The Bravest Man Among the Brave

The National Clay Minstrel and Frelinghuysen Melodist  continues with a panegyric to Joseph Markle, a politician so obscure that he doesn’t even have a Wikipedia page.


THE MISSISSINEWA WAR SONG.

BY D. M. SMYSER, ESQ.

Brave Markle is the soldier’s pride,
Hurrah! hurrah! hurrah!
He stem’d the battles raging tide,
Hurrah! hurrah! hurrah!
He rush’d like lightning on the foe.
And laid the murderous savage low.
Hurrah! hurrah! hurrah! hurrah!
Hurrah! hurrah! hurrah!

With gallant heart and ready hand,
Hurrah! &c.
Behold him battling for his land,
Hurrah! &c.
The “fighting Captain” is the man,
Before whose sword the British ran.
Hurrah! &c

The bravest man among the brave.
Hurrah! &c.
His fortune and his life he gave,
Hurrah! &c.
And side by side with Tippecanoe,
He whipp’d the British and Indians too.
Hurrah! &c.

And when no longer war’s alarms
Hurrah! &c.
The soldier summoned forth to arms,
Hurrah! &c.
His hand his trusty sword forsook.
And turn’d it to a pruning hook.
Hurrah! &c.

And now at home he swings the flail;
Hurrah! &c.
No better farmer, I’ll go bail,
Hurrah! &c.
To plough the field and till the ground,
In Pennsylvania can be found.
Hurrah! &c.

The “Indian fighter” we will choose,
Hurrah! &c.
To rout the thieving Kickapoos,
Hurrah! &c.
Responsive to his country’s call,
He’d drive them from the Capitol.
Hurrah! &c.

Then ten to one we’ll win the day,
Hurrah! &c.
With gallant Mississinewa,
Hurrah! &c.
The Locos cannot stand the fray,
Their “Muhlie” has no horns they say!
Hurrah! &c.



 

NOTES:

No tune given, but it is obviously “The Hurrah Song,” otherwise called “Hurrah Hurrah” or “Hurrah, Hurrah,  Hurrah!”  The tune is very similar to, if not identical with, the tune better known today as “Dixie.”

Joseph Markle of Pennsylvania raised a company of mounted militia during the War of 1812, becoming their captain..  He was  present, but by no means a chief actor, at the Battle of the Mississinewa and the Siege of Fort Meigs.

“Tippecanoe” was General William Henry Harrison, who was  on the northwest frontier during the War of 1812.  Harrison was in command of the  fort during the first siege of Fort Meigs.   While the United States side took major casualties, they did hold the fort against Brigadier General Sir Henry Proctor with his British troops and Native auxiliaries.  (Proctor was the guy who left his artillery in rifle range of the US lines at the battle of Frenchtown, which worked out poorly for the British gunners.  As Shawnee chief Tecumseh said to Proctor at Fort Meigs, “Begone! You are unfit to command!”)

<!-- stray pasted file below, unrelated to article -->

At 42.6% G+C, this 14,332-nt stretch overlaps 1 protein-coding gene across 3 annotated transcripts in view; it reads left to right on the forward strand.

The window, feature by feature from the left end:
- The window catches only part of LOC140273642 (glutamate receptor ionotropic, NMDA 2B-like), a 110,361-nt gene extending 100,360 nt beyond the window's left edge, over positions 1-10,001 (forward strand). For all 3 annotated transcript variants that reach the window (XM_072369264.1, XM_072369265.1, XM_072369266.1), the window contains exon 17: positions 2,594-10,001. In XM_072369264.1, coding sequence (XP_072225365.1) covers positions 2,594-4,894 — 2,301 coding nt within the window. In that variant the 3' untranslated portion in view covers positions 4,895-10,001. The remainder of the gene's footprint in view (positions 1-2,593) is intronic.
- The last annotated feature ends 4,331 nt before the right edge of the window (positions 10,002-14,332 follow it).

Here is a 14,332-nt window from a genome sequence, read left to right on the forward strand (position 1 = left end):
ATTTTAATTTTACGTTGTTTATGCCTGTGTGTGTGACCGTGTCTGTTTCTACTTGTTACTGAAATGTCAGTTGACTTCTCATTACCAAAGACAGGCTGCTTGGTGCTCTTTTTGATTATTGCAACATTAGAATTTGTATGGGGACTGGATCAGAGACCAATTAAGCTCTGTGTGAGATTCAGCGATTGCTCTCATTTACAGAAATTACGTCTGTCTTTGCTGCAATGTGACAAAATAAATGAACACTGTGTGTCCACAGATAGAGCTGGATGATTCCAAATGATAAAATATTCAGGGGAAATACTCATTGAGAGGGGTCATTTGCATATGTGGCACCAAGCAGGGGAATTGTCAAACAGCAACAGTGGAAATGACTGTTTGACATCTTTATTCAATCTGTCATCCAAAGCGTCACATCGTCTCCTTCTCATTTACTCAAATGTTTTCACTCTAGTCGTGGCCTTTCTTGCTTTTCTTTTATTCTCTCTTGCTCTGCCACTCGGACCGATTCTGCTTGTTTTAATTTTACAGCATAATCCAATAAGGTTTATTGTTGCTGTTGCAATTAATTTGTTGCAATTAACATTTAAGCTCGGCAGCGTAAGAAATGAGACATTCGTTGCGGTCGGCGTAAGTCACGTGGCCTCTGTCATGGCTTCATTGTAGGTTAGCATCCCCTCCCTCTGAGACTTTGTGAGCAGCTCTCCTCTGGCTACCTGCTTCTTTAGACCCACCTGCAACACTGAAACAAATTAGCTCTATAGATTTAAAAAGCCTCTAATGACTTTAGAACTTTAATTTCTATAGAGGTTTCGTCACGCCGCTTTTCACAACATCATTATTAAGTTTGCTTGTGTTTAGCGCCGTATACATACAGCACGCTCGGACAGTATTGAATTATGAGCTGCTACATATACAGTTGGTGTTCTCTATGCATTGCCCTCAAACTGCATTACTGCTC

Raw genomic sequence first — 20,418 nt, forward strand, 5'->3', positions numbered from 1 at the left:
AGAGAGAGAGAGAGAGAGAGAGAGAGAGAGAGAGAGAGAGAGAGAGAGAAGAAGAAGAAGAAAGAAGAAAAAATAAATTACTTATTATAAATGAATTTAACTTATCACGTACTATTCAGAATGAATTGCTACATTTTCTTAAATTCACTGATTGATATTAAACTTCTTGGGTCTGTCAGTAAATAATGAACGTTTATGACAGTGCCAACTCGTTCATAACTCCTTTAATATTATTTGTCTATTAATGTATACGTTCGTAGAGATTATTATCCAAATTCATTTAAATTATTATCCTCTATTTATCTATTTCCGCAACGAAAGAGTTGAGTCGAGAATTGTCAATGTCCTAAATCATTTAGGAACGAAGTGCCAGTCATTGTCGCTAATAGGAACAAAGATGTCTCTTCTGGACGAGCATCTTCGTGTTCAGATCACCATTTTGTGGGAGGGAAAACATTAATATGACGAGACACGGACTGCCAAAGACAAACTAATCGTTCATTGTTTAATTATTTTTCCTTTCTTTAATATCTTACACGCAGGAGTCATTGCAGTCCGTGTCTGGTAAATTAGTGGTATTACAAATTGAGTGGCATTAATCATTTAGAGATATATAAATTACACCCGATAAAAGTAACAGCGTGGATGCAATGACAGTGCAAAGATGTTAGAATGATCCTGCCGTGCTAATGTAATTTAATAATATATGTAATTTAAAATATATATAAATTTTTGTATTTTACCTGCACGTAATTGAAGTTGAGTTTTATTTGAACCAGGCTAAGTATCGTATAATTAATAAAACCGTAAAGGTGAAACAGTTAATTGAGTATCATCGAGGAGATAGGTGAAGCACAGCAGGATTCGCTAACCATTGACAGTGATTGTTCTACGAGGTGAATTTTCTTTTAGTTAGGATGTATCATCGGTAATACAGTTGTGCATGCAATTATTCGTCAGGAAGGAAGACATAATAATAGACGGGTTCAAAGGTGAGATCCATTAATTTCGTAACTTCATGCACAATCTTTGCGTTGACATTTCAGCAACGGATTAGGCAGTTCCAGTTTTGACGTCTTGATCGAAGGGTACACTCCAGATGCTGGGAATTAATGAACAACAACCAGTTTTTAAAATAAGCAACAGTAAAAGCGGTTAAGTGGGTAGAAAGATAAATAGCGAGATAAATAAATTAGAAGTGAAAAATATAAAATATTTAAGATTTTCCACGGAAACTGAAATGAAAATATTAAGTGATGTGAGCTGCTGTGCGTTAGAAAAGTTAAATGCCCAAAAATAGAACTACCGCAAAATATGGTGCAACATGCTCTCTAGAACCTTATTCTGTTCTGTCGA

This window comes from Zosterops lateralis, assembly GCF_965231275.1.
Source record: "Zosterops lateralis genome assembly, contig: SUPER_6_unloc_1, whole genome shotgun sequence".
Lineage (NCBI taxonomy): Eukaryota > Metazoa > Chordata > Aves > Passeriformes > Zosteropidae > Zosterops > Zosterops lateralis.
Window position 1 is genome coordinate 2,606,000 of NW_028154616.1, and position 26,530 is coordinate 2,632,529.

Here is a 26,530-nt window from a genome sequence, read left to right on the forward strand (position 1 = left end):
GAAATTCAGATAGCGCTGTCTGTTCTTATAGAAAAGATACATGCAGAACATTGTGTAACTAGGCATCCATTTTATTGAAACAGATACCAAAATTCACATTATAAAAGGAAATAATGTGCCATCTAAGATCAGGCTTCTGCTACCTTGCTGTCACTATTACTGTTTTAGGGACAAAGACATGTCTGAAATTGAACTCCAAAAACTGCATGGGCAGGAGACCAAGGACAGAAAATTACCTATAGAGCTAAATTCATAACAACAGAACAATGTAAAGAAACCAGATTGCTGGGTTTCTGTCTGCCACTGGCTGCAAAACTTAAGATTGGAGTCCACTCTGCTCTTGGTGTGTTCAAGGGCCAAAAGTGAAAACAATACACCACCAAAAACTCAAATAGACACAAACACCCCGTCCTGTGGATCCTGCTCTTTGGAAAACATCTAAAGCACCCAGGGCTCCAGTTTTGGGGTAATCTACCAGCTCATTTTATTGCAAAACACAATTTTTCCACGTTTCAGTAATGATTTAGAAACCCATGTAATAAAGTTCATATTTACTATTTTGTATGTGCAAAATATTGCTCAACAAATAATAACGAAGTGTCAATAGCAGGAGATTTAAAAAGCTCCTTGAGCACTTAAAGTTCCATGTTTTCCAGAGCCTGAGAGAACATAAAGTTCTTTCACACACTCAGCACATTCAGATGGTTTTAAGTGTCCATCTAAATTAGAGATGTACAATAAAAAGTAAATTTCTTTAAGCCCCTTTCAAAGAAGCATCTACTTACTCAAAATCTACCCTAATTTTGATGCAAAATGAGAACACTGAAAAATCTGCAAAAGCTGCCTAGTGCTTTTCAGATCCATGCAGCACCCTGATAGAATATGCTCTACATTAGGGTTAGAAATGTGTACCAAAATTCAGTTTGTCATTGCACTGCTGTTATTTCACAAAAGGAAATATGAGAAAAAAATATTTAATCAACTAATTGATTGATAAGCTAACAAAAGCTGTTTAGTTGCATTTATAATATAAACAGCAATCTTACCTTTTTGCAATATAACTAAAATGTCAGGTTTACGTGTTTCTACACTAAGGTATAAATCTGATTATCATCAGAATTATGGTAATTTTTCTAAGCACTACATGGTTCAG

Although  Markle eventually became a brigadier general in the Pennsylvania militia, he was not primarily a military man; he was a farmer and mill-owner.  After running unsuccessfully for congress  he went on to lose the election of 1844 for the governorship of Pennsylvania.

The stanza about swinging the flail is strongly similar to a Harrison campaign song from 1840:

“Old Tip’s the boy who swings the flail,
Hurrah, Hurrah, Hurrah!
And makes the Locos all go pale,
Hurrah, Hurrah, Hurrah!

The Kickapoos are a group of Native Americans who in the early 1800s were part of the Wabash Confederacy and  lived in the Indiana area.  They now live in Texas, Oklahoma, and Kansas. In 1844 they were nowhere near Pennsylvania, nor its capitol.

The Locos are, of course, the Locofocos, radical Democrats, the Whigs’ bête noire.

The “Muhlie” (with the pun on mulie deer) would be  Henry A. P. Muhlenberg (1782 –  1844). Muhlenberg was the hugely unpopular Democratic candidate for Governor of Pennsylvania in the election of 1844, having run and lost twice before.  When Muhlenberg suddenly died in August of that year he was replaced by Francis R. Shunk (1788-1848), who went on to win the general election by 4,000 votes.  (Markle did considerably better than did Clay in Pennsylvania.  Clay lost by 8,000 votes.)

The Whigs claimed that widespread voter fraud by the Loco Focos was the cause for Markle’s (and Polk’s) defeat in Pennsylvania.


Coming tomorrow:  “The Vermonter’s Song at Baltimore,” to the tune of “Old Dan Tucker.”

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One Response to The Bravest Man Among the Brave

  1. Pingback: 1844 Whig Songbook Index | Madhouse Manor

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